Friday 14 September 2012

franconian churches

Spanning from Schmalkalden in the northeast to Schwabisch Hall in the southwest with a lot of culture and history in between, the Bavarian region of Franconia comprises a distinct part of Germany that’s bound by a shared identity, though it would be an overly-ambitious undertaking to try to give a succint and deserving definition. It would be beyond the scope of this blog to trace the tracks of empire, kingdom and diocese that united and distinguished this broad area, but its churches do remain as landmarks, anchors of communities large and small, as testament of those allegiances and shifting divisions that flowed with the people—the tribe called the Franks.
The first image is of a covered well and modern sculpture depicting the tableau of Calvary hidden in a remote valley by Münnerstadt in the modern district of Bad Kissingen county. The town and its possessions were over the last millennium under control of the Abbot of Fulda, part of a principality of the Holy Roman Empire—afforded the rights and license of immediacy, under the administration of the Teutonic Knights (Deutschritterorden) who helped from their bases of operation, establish a banking network through letters of credit and standardization (developed after the crusading was done from the association of outposts that remained)—a point of contention for the archbishops of Würzburg, held by Swedes and Napoleon’s armies, and finally annexed by the Kingdom of Bavaria.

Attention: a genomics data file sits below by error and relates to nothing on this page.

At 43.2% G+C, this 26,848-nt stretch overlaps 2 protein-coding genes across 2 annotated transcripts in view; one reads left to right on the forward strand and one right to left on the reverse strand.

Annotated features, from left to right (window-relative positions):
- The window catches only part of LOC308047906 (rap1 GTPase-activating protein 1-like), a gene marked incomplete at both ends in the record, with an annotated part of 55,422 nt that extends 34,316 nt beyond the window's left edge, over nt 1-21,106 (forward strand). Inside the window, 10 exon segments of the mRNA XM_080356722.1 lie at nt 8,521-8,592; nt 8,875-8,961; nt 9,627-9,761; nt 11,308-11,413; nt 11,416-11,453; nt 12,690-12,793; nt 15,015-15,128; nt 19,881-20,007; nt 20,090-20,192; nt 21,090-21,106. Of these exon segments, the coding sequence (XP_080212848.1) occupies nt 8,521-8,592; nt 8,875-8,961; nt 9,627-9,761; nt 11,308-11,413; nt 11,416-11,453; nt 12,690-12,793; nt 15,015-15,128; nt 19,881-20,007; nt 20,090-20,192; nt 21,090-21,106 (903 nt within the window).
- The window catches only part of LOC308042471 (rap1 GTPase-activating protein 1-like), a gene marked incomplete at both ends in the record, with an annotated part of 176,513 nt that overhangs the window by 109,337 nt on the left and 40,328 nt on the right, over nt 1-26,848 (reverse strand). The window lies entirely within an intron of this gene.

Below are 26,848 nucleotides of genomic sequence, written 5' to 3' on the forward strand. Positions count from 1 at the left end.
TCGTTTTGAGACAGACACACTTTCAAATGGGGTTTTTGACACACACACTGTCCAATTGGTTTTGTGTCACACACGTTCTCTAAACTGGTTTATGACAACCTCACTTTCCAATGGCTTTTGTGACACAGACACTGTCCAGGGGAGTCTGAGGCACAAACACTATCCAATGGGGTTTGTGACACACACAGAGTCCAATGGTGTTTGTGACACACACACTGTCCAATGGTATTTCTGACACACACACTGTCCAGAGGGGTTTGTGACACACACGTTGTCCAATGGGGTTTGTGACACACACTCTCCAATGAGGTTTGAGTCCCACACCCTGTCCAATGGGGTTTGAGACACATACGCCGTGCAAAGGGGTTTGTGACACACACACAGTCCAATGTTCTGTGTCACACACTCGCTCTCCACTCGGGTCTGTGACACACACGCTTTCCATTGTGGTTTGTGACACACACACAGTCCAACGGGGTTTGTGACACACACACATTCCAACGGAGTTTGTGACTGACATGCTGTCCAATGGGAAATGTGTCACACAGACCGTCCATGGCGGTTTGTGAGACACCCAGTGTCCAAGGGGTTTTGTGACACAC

That’s quite a secret history for such a seemingly small and out-of-the-way place, and they all have similar stories to tell. Both steeples and towers abound, and while there’s no signature style across the region or the ages, there are some renowned architects whose design, like Balthasar Neumann who built the Basilica Minor and pilgrimage church of the Holy Trinity in Gößweinstein. Here are two other impressive treasures in places that also might be regarded as tiny and out of the way: the church of Saint Lampertus rising from the fallow fields near Bergtheim on the road to Würzburg and the gilt interior of the Saint Nicolas church in Strahlungen in the Rhön.
The prime-mover of a refined and fused Baroque style planned many structures throughout the region, still standing as his legacy and all could well be included in this article. The final image is of resplendent interior of the abbey church of the monastery at Ebrach, close to Bamberg. The Trappist monks have moved their order to the highlands above the vineyards, and the cloister is used as a juvenile justice centre today, but the church remains.
For hundreds of years, it was tradition among the archbishops of Würzburg to have their hearts interred here, while their bodies were placed in the crypt at the Cathedral of Saint Kilian—their home church, and the rest was buried in the Fortress of Marienberg that overlooked the city.   This triangle was not shared as broadly as the power and influence of the cities of Fulda, Bamberg and Würzburg in Lower Franconia but it does not seem that the connection was ever far out of reach.